Crypto clearing? Bitcoin Bonuses? New York State Employers Must Weigh Applications Carefully | Harris Beach LLC

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If your employee wants their paycheck to be in cryptocurrency, should you, as a news-following employer, accommodate the request?

You don’t need to work in Silicon Valley or play for the NFL to answer this type of question. In 2022, more traditional workplaces, from manufacturing plants to municipal governments, have faced this dilemma. In January, New York City Mayor Eric Adams brought public attention to his decision to convert his first three paychecks to Bitcoin and Ethereum, via cryptocurrency exchange Coinbase. Since then, blockchain and digital assets have only gone mainstream, with investors viewing them as part of estate planning and businesses adapting, out of necessity, to digital asset-based transactions. Are wages and salaries next? Given potential wage and hour risks, tax compliance issues, and even federal securities regulations, should employers seriously consider paying wages in digital currency?

Federal Considerations: The federal Fair Labor Standards Act requires that all wages and other compensation governed by that act be paid “in cash or in negotiable instrument payable at par.” Limited exceptions exist, in certain circumstances, for things like food, lodging, transportation and fuel, or even company store credit. It’s one thing to distribute croissants and coffee to employees who arrive early, or to reimburse them for their gas consumption. Digital currency – intangible, not accepted in all stores and still poorly understood – is another matter. Would employers issuing cryptocurrency remain in compliance with federal law? The answer is not entirely clear at this time. The U.S. Department of Labor has generally allowed paychecks in foreign currencies — provided the amounts paid, at the current exchange rate, meet FLSA requirements. Mayor Adams was able to easily convert his salary into crypto. But whether cryptocurrency can be equated with a foreign currency remains an open question.

New York State Considerations: Many states and municipalities have their own statutes and rules for paying wages. New York, for example, explicitly states the methods by which wages must be paid, including cash, check, direct deposit, or payroll debit card. Crypto is not explicitly prohibited (or even mentioned) by New York rules. There is no reason to believe – at this time – that the New York Department of Labor or the courts will condone crypto wage payments. In the absence of clear guidance or an update to New York law, employers who pay in cryptocurrency, even when requested, do so at their own risk.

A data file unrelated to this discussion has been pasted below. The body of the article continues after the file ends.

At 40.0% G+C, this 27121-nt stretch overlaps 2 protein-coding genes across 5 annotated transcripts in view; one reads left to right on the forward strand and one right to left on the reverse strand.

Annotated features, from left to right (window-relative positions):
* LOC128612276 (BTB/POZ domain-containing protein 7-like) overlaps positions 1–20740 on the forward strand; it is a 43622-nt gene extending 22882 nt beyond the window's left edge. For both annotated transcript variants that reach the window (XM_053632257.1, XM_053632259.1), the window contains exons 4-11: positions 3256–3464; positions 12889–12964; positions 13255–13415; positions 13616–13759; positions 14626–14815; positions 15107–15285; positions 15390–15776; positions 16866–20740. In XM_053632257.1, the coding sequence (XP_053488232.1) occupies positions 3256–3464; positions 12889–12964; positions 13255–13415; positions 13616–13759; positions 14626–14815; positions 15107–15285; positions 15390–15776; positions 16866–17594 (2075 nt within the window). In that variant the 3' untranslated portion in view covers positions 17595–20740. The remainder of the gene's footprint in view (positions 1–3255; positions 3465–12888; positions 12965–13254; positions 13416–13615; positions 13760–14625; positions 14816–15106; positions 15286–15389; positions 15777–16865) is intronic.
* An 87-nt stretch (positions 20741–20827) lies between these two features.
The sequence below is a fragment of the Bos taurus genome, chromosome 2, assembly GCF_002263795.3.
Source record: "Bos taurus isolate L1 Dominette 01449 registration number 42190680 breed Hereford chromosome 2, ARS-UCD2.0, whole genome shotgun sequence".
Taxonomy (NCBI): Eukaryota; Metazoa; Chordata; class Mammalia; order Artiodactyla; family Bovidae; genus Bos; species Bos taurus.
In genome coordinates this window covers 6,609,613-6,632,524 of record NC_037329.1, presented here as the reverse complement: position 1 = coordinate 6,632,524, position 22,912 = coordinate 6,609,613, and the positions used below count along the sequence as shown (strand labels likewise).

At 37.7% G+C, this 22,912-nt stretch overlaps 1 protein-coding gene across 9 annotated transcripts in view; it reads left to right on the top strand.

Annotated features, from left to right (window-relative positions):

Price fluctuations – minimum wage and overtime considerations: Given the volatile market value of cryptocurrency on any given date, issuing compensation in digital currency creates the risk that employers will not meet required compensation thresholds – paving the way for wage claims Overdue – if the price of a given currency crashes between payroll processing and payday.

Securities Compliance Considerations: Securities and Exchange Commission (SEC) Chairman Gary Gensler and other senior SEC officials have said that Bitcoin is not a security subject to its jurisdiction. In fact, Chairman Gensler has often stated that Bitcoin should be treated as a commodity and regulated by the Commodity Futures Trading Commission (CFTC). Why? Because under the quadruple Howey Test, the judicial standard for determining whether a financial instrument represents an investment contract (i.e. a security), Bitcoin really only meets the first prong and arguably the third. The quadruple Howey The test used to determine whether an “investment contract” exists is: (1) an investment of money, (2) in a joint venture, (3) with a reasonable expectation of profit; (4) derived from the efforts of others. Bitcoin fails to meet prongs 2 and 4 primarily due to its decentralized nature. In other words, the Bitcoin market price is not affected by the efforts (or lack thereof) of a single person or group of people (i.e. joint venture). Unlike a traditional investment contract, where investors give money to a person or a company (i.e. startups) with the hope/expectation that the efforts of the management of startup will increase the value of their initial investment, Bitcoin is entirely affected by the market, not the decisions of individuals. Similarly, but to a lesser extent, the SEC has suggested that Ethereum is not a security. On the other hand, the SEC continues to state that the facts and circumstances of a sale or resale of other digital assets may meet the Howey Test and make it a security, subject to SEC regulatory oversight and enforcement. In this case, the issue must be registered with the SEC or benefit from an exemption from the SEC.

With these nuances in mind, employers who wish to explore paying wages in Bitcoin should consult with an attorney regarding the risks involved and potential ways to mitigate those risks.

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